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Reynolds’ hand good to go and other notes for ALDS opener

Posted on 06 October 2012 by Luke Jones

When Mark Reynolds was plunked on the left hand by Rangers starter Yu Darvish in the second inning of Friday night’s game in Arlington, the Orioles feared the worst for their first baseman.

The club saw Nick Markakis break his thumb after being hit by a similar pitch nearly a month ago, but the news was better for Reynolds, who stayed in the game to finish an 0-for-3 night at the plate. He is expected to be in the lineup against the New York Yankees in Game 1 of the American League Division Series.

“This guy is a very tough, durable man, but that one had a little different look in his face,” manager Buck Showalter said. “I initially thought it might be broken. I haven’t heard anything yet, but I’d be surprised if he’s not a player [Sunday] night.”

Showalter officially named right-hander Jason Hammel as his Game 1 starter, but he wouldn’t go as far as naming the rest of his rotation. Wei-Yin Chen and Miguel Gonzalez will likely be the next two in line to pitch in the five-game series, but an uncertain weather forecast could alter plans.

Sunday is expected to be a very rainy day, which could put the series opener in danger of postponement. This would mean the Orioles and Yankees would play the entire series in five days without a day built in for travel. A postponement would alter the Orioles’ plans for the 25-man roster, which must be finalized by Sunday morning at 10 a.m.

“Right now, we’re probably looking at Chen and Gonzalez in [Games] 2 and 3, but that could change, depending on the rainout,” Showalter said. “If we have a rainout, then a lot of things change because we can resubmit a different roster provided we don’t exchange lineup cards.”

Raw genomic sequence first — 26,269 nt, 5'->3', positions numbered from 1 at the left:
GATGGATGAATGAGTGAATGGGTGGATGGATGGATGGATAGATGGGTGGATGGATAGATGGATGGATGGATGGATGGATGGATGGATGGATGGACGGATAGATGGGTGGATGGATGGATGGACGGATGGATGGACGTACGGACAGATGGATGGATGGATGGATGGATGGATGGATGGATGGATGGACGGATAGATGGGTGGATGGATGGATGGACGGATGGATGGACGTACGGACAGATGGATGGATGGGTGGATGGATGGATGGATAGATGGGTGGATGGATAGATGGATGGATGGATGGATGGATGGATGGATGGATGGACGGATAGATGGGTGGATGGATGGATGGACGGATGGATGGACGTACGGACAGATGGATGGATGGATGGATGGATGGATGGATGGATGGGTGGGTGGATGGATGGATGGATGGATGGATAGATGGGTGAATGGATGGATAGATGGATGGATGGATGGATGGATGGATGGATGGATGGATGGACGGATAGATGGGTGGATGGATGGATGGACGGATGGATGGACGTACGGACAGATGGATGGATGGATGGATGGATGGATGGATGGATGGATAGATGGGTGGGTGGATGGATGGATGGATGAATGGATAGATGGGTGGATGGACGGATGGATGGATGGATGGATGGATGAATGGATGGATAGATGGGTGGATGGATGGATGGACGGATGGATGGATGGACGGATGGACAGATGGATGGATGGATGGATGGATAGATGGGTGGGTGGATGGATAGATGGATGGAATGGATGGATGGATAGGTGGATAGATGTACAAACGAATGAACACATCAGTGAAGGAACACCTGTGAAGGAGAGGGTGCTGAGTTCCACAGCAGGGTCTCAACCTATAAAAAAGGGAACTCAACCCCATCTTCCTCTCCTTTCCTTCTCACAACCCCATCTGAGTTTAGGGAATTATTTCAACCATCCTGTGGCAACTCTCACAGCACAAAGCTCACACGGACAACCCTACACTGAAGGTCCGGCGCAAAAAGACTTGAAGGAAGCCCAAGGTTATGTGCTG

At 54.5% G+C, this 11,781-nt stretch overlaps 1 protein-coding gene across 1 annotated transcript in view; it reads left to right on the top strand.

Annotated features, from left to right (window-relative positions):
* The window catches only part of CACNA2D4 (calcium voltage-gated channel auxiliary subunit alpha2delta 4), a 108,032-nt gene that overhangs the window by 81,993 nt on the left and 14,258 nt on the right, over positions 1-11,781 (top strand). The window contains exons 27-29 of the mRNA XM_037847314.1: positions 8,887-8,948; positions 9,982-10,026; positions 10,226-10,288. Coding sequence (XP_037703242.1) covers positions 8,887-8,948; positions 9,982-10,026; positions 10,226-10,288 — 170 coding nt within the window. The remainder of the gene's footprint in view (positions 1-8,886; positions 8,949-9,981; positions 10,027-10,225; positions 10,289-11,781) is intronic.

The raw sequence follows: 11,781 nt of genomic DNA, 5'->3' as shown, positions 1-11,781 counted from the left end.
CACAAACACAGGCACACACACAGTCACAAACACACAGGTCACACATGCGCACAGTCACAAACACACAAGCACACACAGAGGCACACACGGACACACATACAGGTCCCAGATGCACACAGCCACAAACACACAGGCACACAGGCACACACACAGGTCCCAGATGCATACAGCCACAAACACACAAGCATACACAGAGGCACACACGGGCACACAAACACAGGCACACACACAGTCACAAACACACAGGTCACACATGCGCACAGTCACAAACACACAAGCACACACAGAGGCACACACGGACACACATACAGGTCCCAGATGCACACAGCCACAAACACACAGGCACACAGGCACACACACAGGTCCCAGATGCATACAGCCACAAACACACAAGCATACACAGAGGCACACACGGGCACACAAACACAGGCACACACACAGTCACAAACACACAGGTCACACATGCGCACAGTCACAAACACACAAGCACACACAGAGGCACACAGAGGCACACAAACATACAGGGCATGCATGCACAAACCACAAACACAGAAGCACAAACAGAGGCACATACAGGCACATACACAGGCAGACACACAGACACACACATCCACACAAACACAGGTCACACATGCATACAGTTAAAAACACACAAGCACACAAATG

Showalter would presumably go with Chris Tillman in the fourth game of the series in the Bronx, but what the Orioles decide to do after that remains to be seen. With no postponements, Hammel would be on regular rest for a potential Game 5, but left-hander Joe Saunders made a pretty convincing argument for his spot in the rotation after pitching 5 2/3 strong innings against the Rangers on Friday night.

As for the rest of the roster, Showalter and executive vice president of baseball operations Dan Duquette were to finalize plans after Saturday’s workout. The Orioles are monitoring the health of several players, including Wilson Betemit since the switch-hitter has seen his wrist improve dramatically since last playing on Sept. 13.

“There are a couple variables, like Betemit swung the bat and felt really good today,” Showalter said. “First time he took extended batting practice and he’s coming along quickly. We’re looking at a few injuries.”

The return of Betemit would give the Orioles a viable left-handed bat off the bench, regardless of whether Showalter would elect to use Thome or Betemit as the designated hitter in a given game. Betemit hit .302 against right-handed pitching this season, posting an .859 on-base plus slugging percentage. In contrast, Betemit is hitting only .140 from the right side of the plate against southpaws.

Yankees manager Joe Girardi revealed the rest of his starting rotation behind Game 1 starter CC Sabathia on Saturday. Veteran lefty Andy Pettitte will pitch Game 2 in Baltimore, Hiroki Kuroda in Game 3, and Phil Hughes in the fourth game of the series if necessary.